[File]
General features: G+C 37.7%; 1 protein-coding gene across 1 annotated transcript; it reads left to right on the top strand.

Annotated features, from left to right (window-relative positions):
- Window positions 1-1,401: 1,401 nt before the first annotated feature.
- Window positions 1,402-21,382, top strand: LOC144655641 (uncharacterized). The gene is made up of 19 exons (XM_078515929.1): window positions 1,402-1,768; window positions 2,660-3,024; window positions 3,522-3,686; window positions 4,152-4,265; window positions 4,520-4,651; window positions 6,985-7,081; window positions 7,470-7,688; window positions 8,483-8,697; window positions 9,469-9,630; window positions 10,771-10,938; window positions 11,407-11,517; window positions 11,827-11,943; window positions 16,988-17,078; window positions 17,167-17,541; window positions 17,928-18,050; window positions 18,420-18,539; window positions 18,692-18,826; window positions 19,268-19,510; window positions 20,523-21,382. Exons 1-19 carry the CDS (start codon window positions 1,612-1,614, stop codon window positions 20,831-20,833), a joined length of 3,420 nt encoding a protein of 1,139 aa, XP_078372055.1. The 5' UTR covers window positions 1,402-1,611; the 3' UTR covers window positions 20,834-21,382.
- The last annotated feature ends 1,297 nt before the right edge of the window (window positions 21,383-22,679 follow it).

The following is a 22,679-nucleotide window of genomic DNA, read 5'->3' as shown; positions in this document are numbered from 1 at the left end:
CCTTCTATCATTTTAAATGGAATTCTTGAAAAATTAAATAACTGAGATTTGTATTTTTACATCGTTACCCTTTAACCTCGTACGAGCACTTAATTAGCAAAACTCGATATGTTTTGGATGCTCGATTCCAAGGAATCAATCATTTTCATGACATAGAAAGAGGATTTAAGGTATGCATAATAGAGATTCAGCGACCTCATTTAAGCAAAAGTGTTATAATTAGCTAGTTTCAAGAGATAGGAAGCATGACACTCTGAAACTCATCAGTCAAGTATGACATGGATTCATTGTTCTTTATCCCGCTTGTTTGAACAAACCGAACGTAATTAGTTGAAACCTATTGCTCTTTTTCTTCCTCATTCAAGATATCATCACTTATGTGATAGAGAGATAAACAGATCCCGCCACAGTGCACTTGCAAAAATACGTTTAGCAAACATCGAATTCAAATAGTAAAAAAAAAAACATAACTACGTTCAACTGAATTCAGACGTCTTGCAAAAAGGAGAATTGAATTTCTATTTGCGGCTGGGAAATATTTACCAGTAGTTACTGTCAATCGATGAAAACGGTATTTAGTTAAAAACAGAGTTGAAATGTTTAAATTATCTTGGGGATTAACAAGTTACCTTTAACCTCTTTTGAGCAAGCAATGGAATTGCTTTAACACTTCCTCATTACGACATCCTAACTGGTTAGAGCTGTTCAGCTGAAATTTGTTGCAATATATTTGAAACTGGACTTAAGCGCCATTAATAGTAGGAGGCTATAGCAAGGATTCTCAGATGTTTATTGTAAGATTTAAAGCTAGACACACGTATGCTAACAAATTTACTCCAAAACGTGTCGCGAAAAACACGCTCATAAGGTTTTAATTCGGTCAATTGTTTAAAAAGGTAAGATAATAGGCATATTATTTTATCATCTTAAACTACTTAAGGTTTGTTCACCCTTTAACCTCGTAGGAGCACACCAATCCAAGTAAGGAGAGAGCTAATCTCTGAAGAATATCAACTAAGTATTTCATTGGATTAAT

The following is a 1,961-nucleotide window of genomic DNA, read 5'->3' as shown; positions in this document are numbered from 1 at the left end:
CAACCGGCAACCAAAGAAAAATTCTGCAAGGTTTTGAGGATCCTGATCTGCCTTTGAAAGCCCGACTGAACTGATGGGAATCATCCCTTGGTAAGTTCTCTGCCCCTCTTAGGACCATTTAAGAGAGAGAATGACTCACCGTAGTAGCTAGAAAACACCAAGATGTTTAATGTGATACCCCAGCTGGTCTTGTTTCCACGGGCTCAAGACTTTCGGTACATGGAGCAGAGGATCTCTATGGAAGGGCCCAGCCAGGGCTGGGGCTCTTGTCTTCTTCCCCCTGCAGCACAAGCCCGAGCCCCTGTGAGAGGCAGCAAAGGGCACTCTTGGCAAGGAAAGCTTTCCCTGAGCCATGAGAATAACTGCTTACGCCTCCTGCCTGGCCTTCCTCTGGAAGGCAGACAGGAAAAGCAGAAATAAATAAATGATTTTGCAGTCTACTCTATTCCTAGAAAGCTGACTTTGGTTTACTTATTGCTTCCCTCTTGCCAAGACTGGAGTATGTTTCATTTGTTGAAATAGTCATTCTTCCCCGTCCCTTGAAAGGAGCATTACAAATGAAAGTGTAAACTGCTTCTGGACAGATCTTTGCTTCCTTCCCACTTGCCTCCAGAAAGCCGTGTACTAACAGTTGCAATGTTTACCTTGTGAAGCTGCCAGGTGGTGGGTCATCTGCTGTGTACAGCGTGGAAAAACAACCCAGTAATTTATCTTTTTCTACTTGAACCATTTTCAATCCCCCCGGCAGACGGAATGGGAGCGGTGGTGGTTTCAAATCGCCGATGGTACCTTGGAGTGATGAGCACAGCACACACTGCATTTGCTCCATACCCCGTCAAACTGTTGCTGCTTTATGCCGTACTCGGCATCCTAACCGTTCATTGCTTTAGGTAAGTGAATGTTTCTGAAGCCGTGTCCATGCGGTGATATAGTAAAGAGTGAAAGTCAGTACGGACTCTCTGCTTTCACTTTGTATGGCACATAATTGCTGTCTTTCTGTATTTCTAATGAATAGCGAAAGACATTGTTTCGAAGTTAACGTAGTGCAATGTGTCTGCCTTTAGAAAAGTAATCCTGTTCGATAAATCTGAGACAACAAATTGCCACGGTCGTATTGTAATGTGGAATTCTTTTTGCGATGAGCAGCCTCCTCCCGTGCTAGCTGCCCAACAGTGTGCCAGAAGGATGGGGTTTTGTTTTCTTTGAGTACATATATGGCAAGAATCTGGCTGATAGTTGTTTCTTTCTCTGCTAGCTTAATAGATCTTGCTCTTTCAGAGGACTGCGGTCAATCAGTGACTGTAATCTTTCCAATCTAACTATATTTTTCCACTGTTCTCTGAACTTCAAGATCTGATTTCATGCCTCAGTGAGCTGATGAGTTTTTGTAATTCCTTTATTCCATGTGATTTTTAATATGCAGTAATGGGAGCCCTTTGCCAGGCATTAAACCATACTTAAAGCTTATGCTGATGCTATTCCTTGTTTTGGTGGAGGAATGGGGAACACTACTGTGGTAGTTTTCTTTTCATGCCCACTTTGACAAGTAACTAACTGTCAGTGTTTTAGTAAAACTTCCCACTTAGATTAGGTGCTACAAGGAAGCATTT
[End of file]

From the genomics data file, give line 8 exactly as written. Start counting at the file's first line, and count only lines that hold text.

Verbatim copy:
The following is a 1,961-nucleotide window of genomic DNA, read 5'->3' as shown; positions in this document are numbered from 1 at the left end: